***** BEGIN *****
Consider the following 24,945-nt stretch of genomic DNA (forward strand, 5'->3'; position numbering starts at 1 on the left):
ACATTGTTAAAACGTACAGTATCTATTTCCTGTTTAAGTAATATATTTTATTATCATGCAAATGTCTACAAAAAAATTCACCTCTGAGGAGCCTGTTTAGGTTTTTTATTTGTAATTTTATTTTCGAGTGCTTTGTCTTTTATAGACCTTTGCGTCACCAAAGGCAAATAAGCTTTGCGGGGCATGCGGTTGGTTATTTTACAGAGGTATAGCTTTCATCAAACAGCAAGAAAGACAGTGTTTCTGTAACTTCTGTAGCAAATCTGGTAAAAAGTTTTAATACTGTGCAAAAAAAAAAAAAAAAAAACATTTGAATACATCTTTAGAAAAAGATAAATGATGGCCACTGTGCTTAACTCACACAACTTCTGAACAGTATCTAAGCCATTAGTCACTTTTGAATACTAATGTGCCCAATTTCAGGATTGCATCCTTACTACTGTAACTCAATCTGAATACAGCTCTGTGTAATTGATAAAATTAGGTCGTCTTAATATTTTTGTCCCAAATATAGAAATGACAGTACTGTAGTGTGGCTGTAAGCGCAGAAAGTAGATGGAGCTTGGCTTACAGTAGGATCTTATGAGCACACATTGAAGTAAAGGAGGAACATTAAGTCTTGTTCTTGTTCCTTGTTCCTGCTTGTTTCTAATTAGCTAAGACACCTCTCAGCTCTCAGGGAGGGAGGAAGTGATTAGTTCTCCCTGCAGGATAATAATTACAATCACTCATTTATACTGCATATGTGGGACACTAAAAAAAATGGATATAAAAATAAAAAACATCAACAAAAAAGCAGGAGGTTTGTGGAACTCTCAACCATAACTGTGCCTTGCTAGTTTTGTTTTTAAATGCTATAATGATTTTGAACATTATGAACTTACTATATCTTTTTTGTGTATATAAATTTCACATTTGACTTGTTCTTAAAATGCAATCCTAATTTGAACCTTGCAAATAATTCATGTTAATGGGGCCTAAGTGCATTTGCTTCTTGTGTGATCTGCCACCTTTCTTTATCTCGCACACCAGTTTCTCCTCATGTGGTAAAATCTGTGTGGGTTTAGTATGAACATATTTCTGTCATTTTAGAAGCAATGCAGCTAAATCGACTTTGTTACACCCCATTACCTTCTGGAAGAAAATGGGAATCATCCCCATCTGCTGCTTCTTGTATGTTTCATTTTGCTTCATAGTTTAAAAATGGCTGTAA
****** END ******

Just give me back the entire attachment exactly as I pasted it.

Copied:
Consider the following 24,945-nt stretch of genomic DNA (forward strand, 5'->3'; position numbering starts at 1 on the left):
ACATTGTTAAAACGTACAGTATCTATTTCCTGTTTAAGTAATATATTTTATTATCATGCAAATGTCTACAAAAAAATTCACCTCTGAGGAGCCTGTTTAGGTTTTTTATTTGTAATTTTATTTTCGAGTGCTTTGTCTTTTATAGACCTTTGCGTCACCAAAGGCAAATAAGCTTTGCGGGGCATGCGGTTGGTTATTTTACAGAGGTATAGCTTTCATCAAACAGCAAGAAAGACAGTGTTTCTGTAACTTCTGTAGCAAATCTGGTAAAAAGTTTTAATACTGTGCAAAAAAAAAAAAAAAAAAACATTTGAATACATCTTTAGAAAAAGATAAATGATGGCCACTGTGCTTAACTCACACAACTTCTGAACAGTATCTAAGCCATTAGTCACTTTTGAATACTAATGTGCCCAATTTCAGGATTGCATCCTTACTACTGTAACTCAATCTGAATACAGCTCTGTGTAATTGATAAAATTAGGTCGTCTTAATATTTTTGTCCCAAATATAGAAATGACAGTACTGTAGTGTGGCTGTAAGCGCAGAAAGTAGATGGAGCTTGGCTTACAGTAGGATCTTATGAGCACACATTGAAGTAAAGGAGGAACATTAAGTCTTGTTCTTGTTCCTTGTTCCTGCTTGTTTCTAATTAGCTAAGACACCTCTCAGCTCTCAGGGAGGGAGGAAGTGATTAGTTCTCCCTGCAGGATAATAATTACAATCACTCATTTATACTGCATATGTGGGACACTAAAAAAAATGGATATAAAAATAAAAAACATCAACAAAAAAGCAGGAGGTTTGTGGAACTCTCAACCATAACTGTGCCTTGCTAGTTTTGTTTTTAAATGCTATAATGATTTTGAACATTATGAACTTACTATATCTTTTTTGTGTATATAAATTTCACATTTGACTTGTTCTTAAAATGCAATCCTAATTTGAACCTTGCAAATAATTCATGTTAATGGGGCCTAAGTGCATTTGCTTCTTGTGTGATCTGCCACCTTTCTTTATCTCGCACACCAGTTTCTCCTCATGTGGTAAAATCTGTGTGGGTTTAGTATGAACATATTTCTGTCATTTTAGAAGCAATGCAGCTAAATCGACTTTGTTACACCCCATTACCTTCTGGAAGAAAATGGGAATCATCCCCATCTGCTGCTTCTTGTATGTTTCATTTTGCTTCATAGTTTAAAAATGGCTGTAA